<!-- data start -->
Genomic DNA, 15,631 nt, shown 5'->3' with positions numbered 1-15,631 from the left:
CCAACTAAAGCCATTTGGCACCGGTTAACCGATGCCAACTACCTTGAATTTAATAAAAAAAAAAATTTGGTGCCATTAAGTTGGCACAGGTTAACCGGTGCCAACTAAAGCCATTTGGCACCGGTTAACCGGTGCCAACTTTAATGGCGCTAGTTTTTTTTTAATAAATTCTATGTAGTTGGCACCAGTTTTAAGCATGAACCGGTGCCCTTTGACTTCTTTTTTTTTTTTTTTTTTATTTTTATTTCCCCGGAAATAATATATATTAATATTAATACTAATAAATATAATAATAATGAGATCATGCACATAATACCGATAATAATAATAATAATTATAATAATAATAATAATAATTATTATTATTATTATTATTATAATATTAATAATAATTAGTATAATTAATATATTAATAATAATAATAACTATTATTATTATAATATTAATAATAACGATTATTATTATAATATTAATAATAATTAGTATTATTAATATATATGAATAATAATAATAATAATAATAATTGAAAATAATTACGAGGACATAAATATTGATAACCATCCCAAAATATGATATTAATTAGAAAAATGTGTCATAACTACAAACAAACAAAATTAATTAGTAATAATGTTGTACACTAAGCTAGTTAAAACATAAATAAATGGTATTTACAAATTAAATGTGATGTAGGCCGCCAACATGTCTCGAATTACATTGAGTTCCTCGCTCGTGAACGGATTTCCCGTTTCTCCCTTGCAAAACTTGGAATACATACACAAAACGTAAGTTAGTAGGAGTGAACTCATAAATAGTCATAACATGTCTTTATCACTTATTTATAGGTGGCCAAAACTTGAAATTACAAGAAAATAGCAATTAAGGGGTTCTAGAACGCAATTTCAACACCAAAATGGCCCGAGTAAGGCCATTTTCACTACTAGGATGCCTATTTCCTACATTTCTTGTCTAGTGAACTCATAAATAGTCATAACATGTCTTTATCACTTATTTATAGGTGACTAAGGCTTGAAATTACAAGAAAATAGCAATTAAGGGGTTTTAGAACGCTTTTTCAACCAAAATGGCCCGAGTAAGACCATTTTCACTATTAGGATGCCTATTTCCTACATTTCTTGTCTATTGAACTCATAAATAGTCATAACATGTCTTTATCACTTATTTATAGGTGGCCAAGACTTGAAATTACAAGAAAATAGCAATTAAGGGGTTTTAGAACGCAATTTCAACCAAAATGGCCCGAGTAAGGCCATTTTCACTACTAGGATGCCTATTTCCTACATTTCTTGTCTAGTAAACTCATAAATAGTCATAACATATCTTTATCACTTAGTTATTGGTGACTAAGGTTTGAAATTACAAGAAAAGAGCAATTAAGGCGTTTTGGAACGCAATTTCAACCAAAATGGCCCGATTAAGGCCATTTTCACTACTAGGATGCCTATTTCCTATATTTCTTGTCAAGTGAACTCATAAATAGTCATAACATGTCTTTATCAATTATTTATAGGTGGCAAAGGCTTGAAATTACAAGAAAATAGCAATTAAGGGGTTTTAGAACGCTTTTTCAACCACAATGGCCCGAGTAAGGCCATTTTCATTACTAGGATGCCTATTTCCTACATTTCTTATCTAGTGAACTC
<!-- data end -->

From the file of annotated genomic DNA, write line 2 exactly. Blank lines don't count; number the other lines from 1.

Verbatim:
CCAACTAAAGCCATTTGGCACCGGTTAACCGATGCCAACTACCTTGAATTTAATAAAAAAAAAAATTTGGTGCCATTAAGTTGGCACAGGTTAACCGGTGCCAACTAAAGCCATTTGGCACCGGTTAACCGGTGCCAACTTTAATGGCGCTAGTTTTTTTTTAATAAATTCTATGTAGTTGGCACCAGTTTTAAGCATGAACCGGTGCCCTTTGACTTCTTTTTTTTTTTTTTTTTTATTTTTATTTCCCCGGAAATAATATATATTAATATTAATACTAATAAATATAATAATAATGAGATCATGCACATAATACCGATAATAATAATAATAATTATAATAATAATAATAATAATTATTATTATTATTATTATTATAATATTAATAATAATTAGTATAATTAATATATTAATAATAATAATAACTATTATTATTATAATATTAATAATAACGATTATTATTATAATATTAATAATAATTAGTATTATTAATATATATGAATAATAATAATAATAATAATAATTGAAAATAATTACGAGGACATAAATATTGATAACCATCCCAAAATATGATATTAATTAGAAAAATGTGTCATAACTACAAACAAACAAAATTAATTAGTAATAATGTTGTACACTAAGCTAGTTAAAACATAAATAAATGGTATTTACAAATTAAATGTGATGTAGGCCGCCAACATGTCTCGAATTACATTGAGTTCCTCGCTCGTGAACGGATTTCCCGTTTCTCCCTTGCAAAACTTGGAATACATACACAAAACGTAAGTTAGTAGGAGTGAACTCATAAATAGTCATAACATGTCTTTATCACTTATTTATAGGTGGCCAAAACTTGAAATTACAAGAAAATAGCAATTAAGGGGTTCTAGAACGCAATTTCAACACCAAAATGGCCCGAGTAAGGCCATTTTCACTACTAGGATGCCTATTTCCTACATTTCTTGTCTAGTGAACTCATAAATAGTCATAACATGTCTTTATCACTTATTTATAGGTGACTAAGGCTTGAAATTACAAGAAAATAGCAATTAAGGGGTTTTAGAACGCTTTTTCAACCAAAATGGCCCGAGTAAGACCATTTTCACTATTAGGATGCCTATTTCCTACATTTCTTGTCTATTGAACTCATAAATAGTCATAACATGTCTTTATCACTTATTTATAGGTGGCCAAGACTTGAAATTACAAGAAAATAGCAATTAAGGGGTTTTAGAACGCAATTTCAACCAAAATGGCCCGAGTAAGGCCATTTTCACTACTAGGATGCCTATTTCCTACATTTCTTGTCTAGTAAACTCATAAATAGTCATAACATATCTTTATCACTTAGTTATTGGTGACTAAGGTTTGAAATTACAAGAAAAGAGCAATTAAGGCGTTTTGGAACGCAATTTCAACCAAAATGGCCCGATTAAGGCCATTTTCACTACTAGGATGCCTATTTCCTATATTTCTTGTCAAGTGAACTCATAAATAGTCATAACATGTCTTTATCAATTATTTATAGGTGGCAAAGGCTTGAAATTACAAGAAAATAGCAATTAAGGGGTTTTAGAACGCTTTTTCAACCACAATGGCCCGAGTAAGGCCATTTTCATTACTAGGATGCCTATTTCCTACATTTCTTATCTAGTGAACTC